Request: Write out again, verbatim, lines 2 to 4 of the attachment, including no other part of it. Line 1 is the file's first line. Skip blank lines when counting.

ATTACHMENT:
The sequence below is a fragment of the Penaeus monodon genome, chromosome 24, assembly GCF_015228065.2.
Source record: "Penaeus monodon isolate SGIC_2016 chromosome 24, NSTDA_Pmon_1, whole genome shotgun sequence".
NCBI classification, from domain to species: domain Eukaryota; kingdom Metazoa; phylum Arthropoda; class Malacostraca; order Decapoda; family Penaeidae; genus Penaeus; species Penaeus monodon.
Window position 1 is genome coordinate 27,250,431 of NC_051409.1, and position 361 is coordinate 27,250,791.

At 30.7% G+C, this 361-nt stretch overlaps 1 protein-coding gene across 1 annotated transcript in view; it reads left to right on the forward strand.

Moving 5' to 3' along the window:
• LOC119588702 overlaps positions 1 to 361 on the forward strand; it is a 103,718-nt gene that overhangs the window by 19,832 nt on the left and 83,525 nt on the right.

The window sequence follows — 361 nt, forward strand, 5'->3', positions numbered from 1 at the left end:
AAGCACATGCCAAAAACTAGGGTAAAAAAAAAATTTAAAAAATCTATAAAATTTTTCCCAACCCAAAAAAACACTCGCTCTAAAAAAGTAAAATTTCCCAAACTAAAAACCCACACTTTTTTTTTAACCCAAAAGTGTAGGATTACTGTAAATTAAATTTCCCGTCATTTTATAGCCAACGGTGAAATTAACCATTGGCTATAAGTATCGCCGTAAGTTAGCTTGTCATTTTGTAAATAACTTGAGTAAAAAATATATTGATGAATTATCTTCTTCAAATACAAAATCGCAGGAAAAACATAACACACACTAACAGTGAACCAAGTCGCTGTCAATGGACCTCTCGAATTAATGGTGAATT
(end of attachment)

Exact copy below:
Source record: "Penaeus monodon isolate SGIC_2016 chromosome 24, NSTDA_Pmon_1, whole genome shotgun sequence".
NCBI classification, from domain to species: domain Eukaryota; kingdom Metazoa; phylum Arthropoda; class Malacostraca; order Decapoda; family Penaeidae; genus Penaeus; species Penaeus monodon.
Window position 1 is genome coordinate 27,250,431 of NC_051409.1, and position 361 is coordinate 27,250,791.